The bombers and airmen, with Dyess' 9th Expeditionary Bomb Squadron, were sent to Guam to support PACAF’s training missions with allies, partner forces and joint forces such as the U.S. Navy.
This represents the latest in a string of near-monthly B-1 bomber task force rotations to Guam since the Air Force ended the continuous bomber presence in April.
“Every bomber task force is important because they accomplish both tactical and strategic objectives,” said Lt. Col. Ryan Stallsworth, the squadron’s commander. “As we conduct training operations, we are able to increase our bomber force lethality, readiness and experience across the force. It also demonstrates the Department of Defense’s ability to operate in an agile fashion to the world.”
The B-1 is part of a pair of Lancers that deployed to Guam earlier in July.
On their way to Guam, the bombers trained with the amphibious assault ship America, which is now deployed to the western Pacific Ocean, PACAF said in Thursday’s release.
The bombers also linked up with 16 F-15s and two F-2s from the Japanese Self-Defense Force, also called the Koku-Jieitai, near the Sea of Japan.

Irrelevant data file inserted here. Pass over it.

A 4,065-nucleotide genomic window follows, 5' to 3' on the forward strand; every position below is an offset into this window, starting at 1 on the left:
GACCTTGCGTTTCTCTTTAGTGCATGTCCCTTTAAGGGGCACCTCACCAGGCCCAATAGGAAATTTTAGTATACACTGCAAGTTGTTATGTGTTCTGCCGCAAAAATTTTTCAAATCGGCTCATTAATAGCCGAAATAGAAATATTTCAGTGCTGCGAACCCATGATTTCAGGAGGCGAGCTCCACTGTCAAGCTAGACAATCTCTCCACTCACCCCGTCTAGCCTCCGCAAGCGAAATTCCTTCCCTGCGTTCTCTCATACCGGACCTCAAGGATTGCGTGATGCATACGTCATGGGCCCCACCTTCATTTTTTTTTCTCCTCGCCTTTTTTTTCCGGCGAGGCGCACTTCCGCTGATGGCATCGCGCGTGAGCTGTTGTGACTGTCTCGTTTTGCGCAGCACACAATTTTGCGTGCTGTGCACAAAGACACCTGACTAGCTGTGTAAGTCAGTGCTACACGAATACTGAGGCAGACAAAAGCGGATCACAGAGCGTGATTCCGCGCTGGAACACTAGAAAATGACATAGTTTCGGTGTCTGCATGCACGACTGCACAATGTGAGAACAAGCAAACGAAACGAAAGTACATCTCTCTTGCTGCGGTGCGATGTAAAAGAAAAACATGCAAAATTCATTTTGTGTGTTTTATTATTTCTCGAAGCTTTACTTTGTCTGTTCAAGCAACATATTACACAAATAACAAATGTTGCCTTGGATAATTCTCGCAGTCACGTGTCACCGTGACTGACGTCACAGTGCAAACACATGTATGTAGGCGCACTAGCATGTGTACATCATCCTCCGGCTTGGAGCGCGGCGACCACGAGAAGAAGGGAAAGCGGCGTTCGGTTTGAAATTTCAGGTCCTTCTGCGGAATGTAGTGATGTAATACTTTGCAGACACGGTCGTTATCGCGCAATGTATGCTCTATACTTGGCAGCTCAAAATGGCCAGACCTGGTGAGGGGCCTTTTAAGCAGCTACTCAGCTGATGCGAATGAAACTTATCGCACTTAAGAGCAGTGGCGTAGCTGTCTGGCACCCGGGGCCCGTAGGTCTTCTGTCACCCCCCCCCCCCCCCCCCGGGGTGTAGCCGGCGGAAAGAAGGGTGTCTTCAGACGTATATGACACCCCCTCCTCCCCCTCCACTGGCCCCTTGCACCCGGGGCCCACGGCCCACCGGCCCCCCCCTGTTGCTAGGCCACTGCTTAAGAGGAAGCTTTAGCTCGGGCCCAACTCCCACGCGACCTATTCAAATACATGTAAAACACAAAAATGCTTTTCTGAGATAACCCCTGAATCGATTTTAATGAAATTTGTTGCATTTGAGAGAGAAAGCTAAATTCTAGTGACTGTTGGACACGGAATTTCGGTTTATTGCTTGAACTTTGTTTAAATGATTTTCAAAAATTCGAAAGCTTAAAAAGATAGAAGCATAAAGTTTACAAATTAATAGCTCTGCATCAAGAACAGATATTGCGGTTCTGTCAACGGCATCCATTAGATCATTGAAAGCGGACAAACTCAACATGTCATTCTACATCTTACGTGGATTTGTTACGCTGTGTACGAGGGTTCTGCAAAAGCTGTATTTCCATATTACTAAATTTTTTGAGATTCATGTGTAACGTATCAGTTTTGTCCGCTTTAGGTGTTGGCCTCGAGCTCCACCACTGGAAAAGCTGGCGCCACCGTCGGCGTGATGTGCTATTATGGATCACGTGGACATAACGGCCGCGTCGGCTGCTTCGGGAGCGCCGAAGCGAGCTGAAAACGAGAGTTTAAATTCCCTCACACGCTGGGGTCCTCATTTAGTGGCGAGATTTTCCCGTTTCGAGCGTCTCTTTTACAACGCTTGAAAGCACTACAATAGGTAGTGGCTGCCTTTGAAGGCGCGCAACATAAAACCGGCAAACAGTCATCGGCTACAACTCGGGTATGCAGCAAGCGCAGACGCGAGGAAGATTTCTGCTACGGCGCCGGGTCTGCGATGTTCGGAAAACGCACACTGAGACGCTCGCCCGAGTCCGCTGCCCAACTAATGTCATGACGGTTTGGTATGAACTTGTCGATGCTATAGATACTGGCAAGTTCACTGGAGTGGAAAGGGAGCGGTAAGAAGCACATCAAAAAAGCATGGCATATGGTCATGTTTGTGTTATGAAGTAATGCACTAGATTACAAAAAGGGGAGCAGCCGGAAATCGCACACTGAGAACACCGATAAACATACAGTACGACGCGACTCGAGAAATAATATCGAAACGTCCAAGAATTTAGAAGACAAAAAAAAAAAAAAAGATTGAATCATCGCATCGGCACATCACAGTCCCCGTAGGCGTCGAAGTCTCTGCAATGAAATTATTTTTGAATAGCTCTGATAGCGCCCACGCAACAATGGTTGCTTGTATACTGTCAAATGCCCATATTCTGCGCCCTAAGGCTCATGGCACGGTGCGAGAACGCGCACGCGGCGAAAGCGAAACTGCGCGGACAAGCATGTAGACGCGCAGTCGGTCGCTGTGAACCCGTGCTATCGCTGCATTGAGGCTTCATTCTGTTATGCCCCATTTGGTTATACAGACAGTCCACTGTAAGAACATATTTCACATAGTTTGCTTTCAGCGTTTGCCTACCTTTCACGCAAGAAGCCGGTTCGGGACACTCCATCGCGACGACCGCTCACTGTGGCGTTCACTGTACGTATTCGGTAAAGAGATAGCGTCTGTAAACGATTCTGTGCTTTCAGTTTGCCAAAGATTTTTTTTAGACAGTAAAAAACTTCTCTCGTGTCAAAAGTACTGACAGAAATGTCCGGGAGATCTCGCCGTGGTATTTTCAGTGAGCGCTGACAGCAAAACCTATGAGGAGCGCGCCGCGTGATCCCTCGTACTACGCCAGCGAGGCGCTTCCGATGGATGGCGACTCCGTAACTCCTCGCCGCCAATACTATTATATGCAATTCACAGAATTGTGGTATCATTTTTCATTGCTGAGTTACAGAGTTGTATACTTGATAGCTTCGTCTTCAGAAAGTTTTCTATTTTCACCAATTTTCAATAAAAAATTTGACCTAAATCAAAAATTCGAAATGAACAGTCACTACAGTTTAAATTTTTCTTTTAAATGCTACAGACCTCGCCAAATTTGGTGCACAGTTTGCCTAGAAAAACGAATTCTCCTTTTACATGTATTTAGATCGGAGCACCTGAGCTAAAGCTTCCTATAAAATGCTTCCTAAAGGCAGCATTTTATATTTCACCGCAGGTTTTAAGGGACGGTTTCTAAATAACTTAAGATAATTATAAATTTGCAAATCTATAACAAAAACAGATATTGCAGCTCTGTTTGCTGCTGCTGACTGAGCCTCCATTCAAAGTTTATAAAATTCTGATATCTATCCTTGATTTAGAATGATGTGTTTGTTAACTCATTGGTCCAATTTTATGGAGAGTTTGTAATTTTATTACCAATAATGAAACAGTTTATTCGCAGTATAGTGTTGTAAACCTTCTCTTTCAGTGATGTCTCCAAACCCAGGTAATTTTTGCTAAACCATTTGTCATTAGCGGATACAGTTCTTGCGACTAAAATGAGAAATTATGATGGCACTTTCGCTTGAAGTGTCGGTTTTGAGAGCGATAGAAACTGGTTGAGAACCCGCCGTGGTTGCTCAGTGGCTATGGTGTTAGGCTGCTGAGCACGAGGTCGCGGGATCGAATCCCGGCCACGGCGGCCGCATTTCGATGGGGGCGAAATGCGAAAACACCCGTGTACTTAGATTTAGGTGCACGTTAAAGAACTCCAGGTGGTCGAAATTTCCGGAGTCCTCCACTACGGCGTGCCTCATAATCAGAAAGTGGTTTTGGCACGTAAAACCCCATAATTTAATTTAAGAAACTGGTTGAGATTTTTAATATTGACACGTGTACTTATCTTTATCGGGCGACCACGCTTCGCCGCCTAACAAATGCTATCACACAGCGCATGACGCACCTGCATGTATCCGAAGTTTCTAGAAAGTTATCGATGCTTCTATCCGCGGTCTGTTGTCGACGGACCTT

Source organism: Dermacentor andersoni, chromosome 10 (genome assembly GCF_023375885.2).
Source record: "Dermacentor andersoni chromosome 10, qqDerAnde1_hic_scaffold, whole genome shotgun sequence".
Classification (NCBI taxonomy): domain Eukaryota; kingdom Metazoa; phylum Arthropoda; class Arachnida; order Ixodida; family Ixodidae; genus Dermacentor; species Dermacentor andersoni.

“The training proved to be a very good opportunity to improve tactical skills as well as to show our commitment to the robust Japan-U.S. alliance and the region,” said Lt. Col. Kobayashi Yoshiyuki, commander of the Koku-Jieitai’s 305th Fighter Squadron, in the release. “Through continued bilateral trainings between the Koku-Jieitai and the U.S. Air Force, we are tough and strong, and always ready.”
After the 16-year Continuous Bomber Presence mission at Anderson and its regular rotations of strategic bombers in and out of Guam ended in April, the Air Force began a series of bomber task force missions, often involving B-1s.
Less than a month later, four B-1s from Dyess returned to Guam on May 1 for a temporary rotation. A pair of B-1s from Ellsworth Air Force Base in South Dakota followed in July, and more B-1 bomber task forces followed in August and September.